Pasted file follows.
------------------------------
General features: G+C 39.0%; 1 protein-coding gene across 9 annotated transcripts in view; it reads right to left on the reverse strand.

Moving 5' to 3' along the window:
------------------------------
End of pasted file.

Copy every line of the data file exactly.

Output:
General features: G+C 39.0%; 1 protein-coding gene across 9 annotated transcripts in view; it reads right to left on the reverse strand.

Moving 5' to 3' along the window: